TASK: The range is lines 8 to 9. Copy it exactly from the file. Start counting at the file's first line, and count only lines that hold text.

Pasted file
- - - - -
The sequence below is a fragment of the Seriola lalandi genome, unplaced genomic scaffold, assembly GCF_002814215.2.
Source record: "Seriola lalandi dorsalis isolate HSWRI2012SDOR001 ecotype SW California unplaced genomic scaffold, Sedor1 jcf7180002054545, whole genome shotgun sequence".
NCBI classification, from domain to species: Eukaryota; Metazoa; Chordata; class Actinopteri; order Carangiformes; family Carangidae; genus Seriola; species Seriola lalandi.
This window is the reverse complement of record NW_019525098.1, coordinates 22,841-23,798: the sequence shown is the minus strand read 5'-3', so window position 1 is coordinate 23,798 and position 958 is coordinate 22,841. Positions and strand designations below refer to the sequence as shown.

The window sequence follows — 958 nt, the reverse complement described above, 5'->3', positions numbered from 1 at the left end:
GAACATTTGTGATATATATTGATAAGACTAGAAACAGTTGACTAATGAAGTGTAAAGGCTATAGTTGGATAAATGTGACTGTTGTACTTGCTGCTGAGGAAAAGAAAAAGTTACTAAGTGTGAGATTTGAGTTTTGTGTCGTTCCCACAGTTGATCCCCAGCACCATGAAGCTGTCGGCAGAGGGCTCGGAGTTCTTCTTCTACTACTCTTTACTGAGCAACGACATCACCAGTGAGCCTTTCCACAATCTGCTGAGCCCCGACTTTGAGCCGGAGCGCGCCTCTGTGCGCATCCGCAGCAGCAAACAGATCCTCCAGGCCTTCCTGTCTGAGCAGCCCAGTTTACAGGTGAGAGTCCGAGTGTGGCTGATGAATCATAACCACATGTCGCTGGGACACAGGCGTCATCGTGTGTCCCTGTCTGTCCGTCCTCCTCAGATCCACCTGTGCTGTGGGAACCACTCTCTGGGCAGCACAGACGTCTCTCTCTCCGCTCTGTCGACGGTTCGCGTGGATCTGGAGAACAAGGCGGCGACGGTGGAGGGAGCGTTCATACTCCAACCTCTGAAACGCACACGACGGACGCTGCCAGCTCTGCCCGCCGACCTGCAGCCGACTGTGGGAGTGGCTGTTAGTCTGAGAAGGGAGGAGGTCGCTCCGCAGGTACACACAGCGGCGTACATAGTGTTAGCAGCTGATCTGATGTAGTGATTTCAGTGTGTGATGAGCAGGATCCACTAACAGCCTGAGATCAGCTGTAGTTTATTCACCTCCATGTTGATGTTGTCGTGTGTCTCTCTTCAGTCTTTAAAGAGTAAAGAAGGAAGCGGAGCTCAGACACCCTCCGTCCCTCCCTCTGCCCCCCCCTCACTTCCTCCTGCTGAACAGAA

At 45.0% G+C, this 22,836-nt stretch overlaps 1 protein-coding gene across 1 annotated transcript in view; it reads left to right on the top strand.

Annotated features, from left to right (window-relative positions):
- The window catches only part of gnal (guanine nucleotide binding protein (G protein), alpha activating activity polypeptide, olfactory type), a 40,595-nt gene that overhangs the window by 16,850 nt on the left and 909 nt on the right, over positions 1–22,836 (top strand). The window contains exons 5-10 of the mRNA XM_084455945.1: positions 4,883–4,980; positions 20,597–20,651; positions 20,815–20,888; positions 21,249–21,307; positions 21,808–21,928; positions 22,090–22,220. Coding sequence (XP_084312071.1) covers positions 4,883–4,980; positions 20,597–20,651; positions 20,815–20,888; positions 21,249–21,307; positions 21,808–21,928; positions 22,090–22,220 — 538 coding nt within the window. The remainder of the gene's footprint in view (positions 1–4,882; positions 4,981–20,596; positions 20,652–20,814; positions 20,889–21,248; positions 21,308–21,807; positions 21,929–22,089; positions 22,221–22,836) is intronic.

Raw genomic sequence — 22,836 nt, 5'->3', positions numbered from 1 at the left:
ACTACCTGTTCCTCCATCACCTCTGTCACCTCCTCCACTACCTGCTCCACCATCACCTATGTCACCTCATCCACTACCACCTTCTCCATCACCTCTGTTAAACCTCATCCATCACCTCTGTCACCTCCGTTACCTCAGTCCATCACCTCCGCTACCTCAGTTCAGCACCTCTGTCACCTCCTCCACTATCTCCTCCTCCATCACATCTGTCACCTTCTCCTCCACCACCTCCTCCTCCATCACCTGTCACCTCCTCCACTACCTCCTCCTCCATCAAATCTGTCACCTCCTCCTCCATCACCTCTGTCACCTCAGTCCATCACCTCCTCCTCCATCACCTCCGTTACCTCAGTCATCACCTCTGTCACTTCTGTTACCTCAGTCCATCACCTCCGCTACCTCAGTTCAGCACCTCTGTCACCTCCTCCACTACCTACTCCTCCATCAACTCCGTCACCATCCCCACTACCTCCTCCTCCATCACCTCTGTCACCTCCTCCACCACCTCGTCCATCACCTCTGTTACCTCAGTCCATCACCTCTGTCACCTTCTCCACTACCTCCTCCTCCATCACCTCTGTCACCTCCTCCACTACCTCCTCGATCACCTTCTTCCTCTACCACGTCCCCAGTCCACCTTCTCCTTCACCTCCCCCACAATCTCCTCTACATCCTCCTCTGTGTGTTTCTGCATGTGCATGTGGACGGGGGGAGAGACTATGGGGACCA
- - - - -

Annotated features, from left to right (window-relative positions):
- The window catches only part of gnal (guanine nucleotide binding protein (G protein), alpha activating activity polypeptide, olfactory type), a 40,595-nt gene that overhangs the window by 16,850 nt on the left and 909 nt on the right, over positions 1–22,836 (top strand). The window contains exons 5-10 of the mRNA XM_084455945.1: positions 4,883–4,980; positions 20,597–20,651; positions 20,815–20,888; positions 21,249–21,307; positions 21,808–21,928; positions 22,090–22,220. Coding sequence (XP_084312071.1) covers positions 4,883–4,980; positions 20,597–20,651; positions 20,815–20,888; positions 21,249–21,307; positions 21,808–21,928; positions 22,090–22,220 — 538 coding nt within the window. The remainder of the gene's footprint in view (positions 1–4,882; positions 4,981–20,596; positions 20,652–20,814; positions 20,889–21,248; positions 21,308–21,807; positions 21,929–22,089; positions 22,221–22,836) is intronic.